In addition to pathological and imaging studies, the study of computational networks, largely in computer science, provided another means through which to understand neural processes. A body of knowledge developed for the production of electronic, mathematical computation of systems provided a basis for researchers to develop and refine hypotheses about the computational function of biological neural networks. The study of neural networks now involves study of both biological and artificial neural networks.

A new discipline of cognitive science has started to fuse the results of these investigations with observations from psychology, philosophy, linguistics, and computer science as expressed in On Intelligence.

Recently the brain was used in bionics by several groups of researchers. In a particular example, a combined team of United States Navy researchers and Russian scientists from Nizhny Novgorod State University worked to develop an artificial analogue of olivocerebellar circuit, a part of the brain responsible for balance and limb movement. The researchers plan to use it to control Autonomous Underwater Vehicles.


Language and the Brain
In human beings, it is the left hemisphere that usually contains the specialized language areas. While this holds true for 97% of right-handed people, about 19% of left-handed people have their language areas in the right hemisphere and as many as 68% of them have some language abilities in both the left and the right hemisphere. The two hemispheres are thought to contribute to the processing and understanding of language: the left hemisphere processes the linguistic meaning of prosody, while the right hemisphere processes the emotions conveyed by prosody.[6] Studies of children have provided some fascinating information: If a child has damage to the left hemisphere, the child may develop language in the right hemisphere instead. The younger the child, the better the recovery. So, although the "natural" tendency is for language to develop on the left, our brains are capable of adapting to difficult circumstances, if the damage occurs early enough.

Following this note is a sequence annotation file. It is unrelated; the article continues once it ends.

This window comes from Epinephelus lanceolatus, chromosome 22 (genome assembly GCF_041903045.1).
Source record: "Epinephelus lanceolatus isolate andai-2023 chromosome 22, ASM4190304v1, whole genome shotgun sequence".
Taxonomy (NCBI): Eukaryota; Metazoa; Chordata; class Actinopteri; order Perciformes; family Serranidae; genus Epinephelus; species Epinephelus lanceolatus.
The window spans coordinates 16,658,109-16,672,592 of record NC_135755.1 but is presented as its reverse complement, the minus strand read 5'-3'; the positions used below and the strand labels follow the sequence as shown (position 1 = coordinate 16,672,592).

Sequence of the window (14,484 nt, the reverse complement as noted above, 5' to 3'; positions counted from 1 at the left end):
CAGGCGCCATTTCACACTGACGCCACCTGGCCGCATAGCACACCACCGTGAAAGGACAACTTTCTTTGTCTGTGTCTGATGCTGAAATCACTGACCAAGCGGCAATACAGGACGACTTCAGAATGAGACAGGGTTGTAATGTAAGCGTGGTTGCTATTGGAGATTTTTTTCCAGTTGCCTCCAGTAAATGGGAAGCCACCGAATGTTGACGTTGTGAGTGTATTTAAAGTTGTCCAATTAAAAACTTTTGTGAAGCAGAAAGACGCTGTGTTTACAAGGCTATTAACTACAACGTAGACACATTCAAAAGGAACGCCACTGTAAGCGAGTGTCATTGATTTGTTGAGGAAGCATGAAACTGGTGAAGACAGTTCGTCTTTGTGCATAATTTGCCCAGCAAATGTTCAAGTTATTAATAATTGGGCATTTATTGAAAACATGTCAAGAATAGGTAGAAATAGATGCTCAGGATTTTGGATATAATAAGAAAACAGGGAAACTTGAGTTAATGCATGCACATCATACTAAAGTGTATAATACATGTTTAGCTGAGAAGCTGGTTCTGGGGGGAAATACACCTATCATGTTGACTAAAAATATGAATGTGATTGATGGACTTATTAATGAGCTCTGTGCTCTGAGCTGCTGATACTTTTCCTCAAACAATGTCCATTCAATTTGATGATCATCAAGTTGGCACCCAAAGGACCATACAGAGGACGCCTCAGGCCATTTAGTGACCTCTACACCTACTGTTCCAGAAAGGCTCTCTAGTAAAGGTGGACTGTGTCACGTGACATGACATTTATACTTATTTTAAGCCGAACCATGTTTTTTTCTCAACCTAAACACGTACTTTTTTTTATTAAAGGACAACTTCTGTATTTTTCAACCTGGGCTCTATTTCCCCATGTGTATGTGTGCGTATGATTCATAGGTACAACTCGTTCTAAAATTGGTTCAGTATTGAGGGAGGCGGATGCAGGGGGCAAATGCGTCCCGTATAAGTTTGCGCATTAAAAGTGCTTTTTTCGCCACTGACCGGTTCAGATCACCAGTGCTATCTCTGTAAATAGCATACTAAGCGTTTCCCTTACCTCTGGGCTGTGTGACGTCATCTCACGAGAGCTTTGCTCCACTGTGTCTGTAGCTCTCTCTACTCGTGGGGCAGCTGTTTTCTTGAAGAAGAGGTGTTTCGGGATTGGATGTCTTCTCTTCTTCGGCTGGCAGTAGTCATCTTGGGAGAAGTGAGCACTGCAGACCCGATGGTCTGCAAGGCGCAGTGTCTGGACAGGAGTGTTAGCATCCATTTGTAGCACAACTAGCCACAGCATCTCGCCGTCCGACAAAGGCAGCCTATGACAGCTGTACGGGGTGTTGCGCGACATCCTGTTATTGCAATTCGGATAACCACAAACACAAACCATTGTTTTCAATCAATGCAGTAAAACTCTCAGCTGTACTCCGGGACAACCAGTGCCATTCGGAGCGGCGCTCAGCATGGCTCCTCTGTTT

The first language area within the left hemisphere to be discovered is called Broca's Area, after Paul Broca. The Broca's area doesn't just handle getting language out in a motor sense, though. It seems to be more generally involved in the ability to deal with grammar itself, at least the more complex aspects of grammar. For example, it handles distinguishing a sentence in passive form from a simpler subject-verb-object sentence. For instance, the sentence: "The boy was hit by the girl." implies the girl hit the boy, not the other way around. As a simple subject-verb-object interpretation it could mean: "The boy was hit by the girl.", and therefore, the boy hit the girl.

The second language area to be discovered is called Wernicke's Area, after Carl Wernicke, a German neurologist. The problem of not understanding the speech of others is known as Wernicke s Aphasia. Wernicke's is not just about speech comprehension. People with Wernicke's Aphasia also have difficulty naming things, often responding with words that sound similar, or the names of related things, as if they are having a very hard time with their mental "dictionaries."

Common misconceptions

Comparison of the brain and a computer
Much interest has been focused on comparing the brain with computers. A variety of obvious analogies exist: for example, individual neurons can be compared with a transistor, and the specialized parts of the brain can be compared with graphics cards and other system components. However, such comparisons are fraught with difficulties. Perhaps the most fundamental difference between brains and computers is that today's computers operate by performing often sequential instructions from an input program, while no clear analogy of a program appears in human brains. The closest equivalent would be the idea of a logical process, but the nature and existence of such entities are subjects of philosophical debate. Given Turing's model of computation, the Turing machine, this may be a functional, not fundamental, distinction. However, Maass and Markram have recently argued that "in contrast to Turing machines, generic computations by neural circuits are not digital, and are not carried out on static inputs, but rather on functions of time" (the Turing machine computes computable functions). Ultimately, computers were not designed to be models of the brain, though constructs like neural networks attempt to abstract the behavior of the brain in a way that can be simulated computationally.